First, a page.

ICAA’s Guidelines for effective communication with older adults


Key points


Effective messages appeal to a life stage. For example, appeal to an anniversary, or relocation or change from prior profession to new profession, or the birth of a grandchild.


Effective messages appeal to a need or interest. Functional ability, attitude and behavior are far more critical than chronological age when describing an incident or constructing messages.


“Old” words have new meanings that must be defined. Terms that are so familiar they are part of the national vocabulary carry new meanings. For example, the word “retirement” formerly meant leaving a job one held for one’s working life and, with a guaranteed pension for income, sitting in a rocking chair. Today, “retirement” often means either finding (or creating) a new job, working full or part time as a volunteer and engaging in personal interests. The concept of “retirement” has changed, and so the meaning of the word has changed.


Age alone is not a reason or need, but it may be a point of entry. For example, the ability to vote requires an age of 18, but 18 does not describe the reasons why a person votes. Age 55 may be required to rent an apartment in an age-qualified community, but age 55 does not describe a person’s interests, economic status or motivators for renting in that particular place. When age is relevant, use specific ages. For example, the ability to draw Social Security at ages 62 or 67 or the ability to reside in an age-qualified community at age 55.


The problem is the problem; age is not the problem. Simply knowing that a given problem is associated with older populations is not a reason to assume that your target market will be attracted by an age-related message. For example, diabetes is more common in people 50 years and older. People do not have diabetes because of their age, however. Most people with diabetes acquire it because of poor quality diets, obesity and sedentary lifestyles. Lifestyle is the primary issue, not age.


Demographics are not a target market. Age, socioeconomic status, geography, gender, marital status—all of these demographics are the ground for surveys and market research. Demographics are a tool for sorting information, not for making decisions. Other methods, such as psychographics, product/service solutions, focus groups and similar are needed to understand and hone in on the needs, interests and attitudes of the target market.


Avoid cliches. It is no longer accurate or helpful to act as if it were cute or unusual for an older person to mend fences on a ranch, tutor kindergarteners, run a marathon, lead a Fortune 500 company, bake chicken instead of frying it, or fight City Hall. These actions are common and normal.


Perception of age is key. The boomers and their parents tend to perceive themselves as being 10 years younger than they really are. And the aging population is indeed more healthy and active than prior generations. A challenge for seniors centers, for example, is overcoming the barrier that older adults don’t perceive themselves as being old enough to benefit from the center. If older adults don’t think of themselves as old, age-based marketing won’t be effective.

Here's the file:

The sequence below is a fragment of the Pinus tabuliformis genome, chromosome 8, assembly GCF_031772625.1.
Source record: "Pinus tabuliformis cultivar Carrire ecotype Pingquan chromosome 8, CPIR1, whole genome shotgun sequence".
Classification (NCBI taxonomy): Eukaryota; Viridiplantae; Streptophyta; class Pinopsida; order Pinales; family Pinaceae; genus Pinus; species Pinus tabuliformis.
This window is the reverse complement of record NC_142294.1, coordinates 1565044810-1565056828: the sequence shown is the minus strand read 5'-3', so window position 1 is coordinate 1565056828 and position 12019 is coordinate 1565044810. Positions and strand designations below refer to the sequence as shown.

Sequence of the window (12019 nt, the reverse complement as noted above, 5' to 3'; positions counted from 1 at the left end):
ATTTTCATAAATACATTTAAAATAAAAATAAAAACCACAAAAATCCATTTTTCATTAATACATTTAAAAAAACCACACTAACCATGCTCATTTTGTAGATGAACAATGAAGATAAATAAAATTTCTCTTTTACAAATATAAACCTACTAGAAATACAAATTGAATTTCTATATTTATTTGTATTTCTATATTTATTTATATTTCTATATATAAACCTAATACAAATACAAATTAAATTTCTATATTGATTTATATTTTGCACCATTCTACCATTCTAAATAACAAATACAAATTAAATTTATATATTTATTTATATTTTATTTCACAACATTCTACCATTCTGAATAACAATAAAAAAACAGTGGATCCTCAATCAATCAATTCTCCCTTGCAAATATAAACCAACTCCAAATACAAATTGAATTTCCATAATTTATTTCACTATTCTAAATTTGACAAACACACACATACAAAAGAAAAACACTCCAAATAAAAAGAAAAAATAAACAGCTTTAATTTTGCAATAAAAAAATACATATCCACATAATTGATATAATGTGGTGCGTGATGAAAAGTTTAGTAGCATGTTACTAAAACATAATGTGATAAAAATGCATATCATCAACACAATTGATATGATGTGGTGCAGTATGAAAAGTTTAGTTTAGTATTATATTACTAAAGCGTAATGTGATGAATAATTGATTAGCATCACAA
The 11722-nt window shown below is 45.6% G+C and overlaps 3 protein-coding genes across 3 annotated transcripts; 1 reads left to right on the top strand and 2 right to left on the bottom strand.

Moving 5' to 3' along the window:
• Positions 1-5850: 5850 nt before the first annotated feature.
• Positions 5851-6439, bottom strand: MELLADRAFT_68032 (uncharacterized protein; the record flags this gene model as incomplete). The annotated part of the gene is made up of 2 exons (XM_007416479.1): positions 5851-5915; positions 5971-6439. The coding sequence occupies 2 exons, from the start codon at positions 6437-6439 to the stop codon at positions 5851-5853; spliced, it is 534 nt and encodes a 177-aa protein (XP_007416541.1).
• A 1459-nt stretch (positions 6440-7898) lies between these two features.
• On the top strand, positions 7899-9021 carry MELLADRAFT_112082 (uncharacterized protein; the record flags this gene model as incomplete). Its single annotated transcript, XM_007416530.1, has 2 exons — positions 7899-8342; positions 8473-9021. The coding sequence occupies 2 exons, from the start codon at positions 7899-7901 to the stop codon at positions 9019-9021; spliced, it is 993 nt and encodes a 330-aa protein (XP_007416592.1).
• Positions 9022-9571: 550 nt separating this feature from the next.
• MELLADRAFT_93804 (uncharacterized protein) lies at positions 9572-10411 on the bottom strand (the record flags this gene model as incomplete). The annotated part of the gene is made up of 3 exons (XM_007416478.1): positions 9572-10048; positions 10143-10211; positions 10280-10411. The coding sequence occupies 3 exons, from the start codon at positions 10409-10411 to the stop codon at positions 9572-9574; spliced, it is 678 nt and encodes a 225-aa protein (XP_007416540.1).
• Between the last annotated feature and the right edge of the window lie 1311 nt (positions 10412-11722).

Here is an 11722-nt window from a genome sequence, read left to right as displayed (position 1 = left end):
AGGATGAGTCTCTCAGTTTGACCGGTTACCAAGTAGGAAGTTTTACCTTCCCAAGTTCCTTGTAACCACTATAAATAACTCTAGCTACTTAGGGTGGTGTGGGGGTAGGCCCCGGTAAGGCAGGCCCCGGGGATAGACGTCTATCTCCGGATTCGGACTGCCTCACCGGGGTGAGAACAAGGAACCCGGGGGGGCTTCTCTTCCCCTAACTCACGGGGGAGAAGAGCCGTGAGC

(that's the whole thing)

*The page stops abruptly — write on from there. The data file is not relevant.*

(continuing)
There is no such thing as “anti-aging.” It would be useless to try; we start aging from the moment of birth. The issue is not opposition to aging, the issue is living as well as possible through all the ages in a life span.


One group does not represent an entire population. Government agencies, research organizations, foundations and similar places collect information on their areas of interest, then report their findings and advocate their points of view. Typically, agencies and organizations focus on socioeconomic conditions, health conditions, safety and similar topic areas. It is extremely appropriate for organizations to report on the number of older adults at the poverty level; it is not appropriate to extrapolate that all older adults are poor and needy.


The jargon of a profession is not a communication tool outside of that profession. Medicine has a unique language to describe disease and patients; governments use terms to describe population groups; researchers use language that is specific to research. The languages of these groups enhance communication among their professional peers, but these languages may be highly ineffective for communicating to people of any age or to other professions. A doctor may see a geriatric patient, but the grocery store clerk sees a friendly regular customer who often buys flour and fruit, and the customer sees herself as an environmental activist who bakes award-winning cakes while moving around the kitchen using a walker.


Objective and subjective are two different things. Facts are accurate and perception is reality. The objective fact is that chronic health conditions are prevalent among people who are 65 years and older (percentage varies depending on the disease). Yet, 75% of people ages 65 and over rate their health as good, very good or excellent. People have chronic conditions, but that is one part of life, not their whole life. Many people with physical limitations (at any age) adapt and live happy and productive lives. Some people do not.


Be careful with humor. Portraying older adults with the purpose of ridicule and derogatory humor is never appropriate. What is humorous to one person is offensive to another.


Reaction to language is individual. A word that one person finds neutral may be considered negative or harmful by another person. The best practice is to appeal to needs, interests and issues rather than age. Ask your target audience what they prefer to be called, and use that as your guide.


Next: Words and phrases


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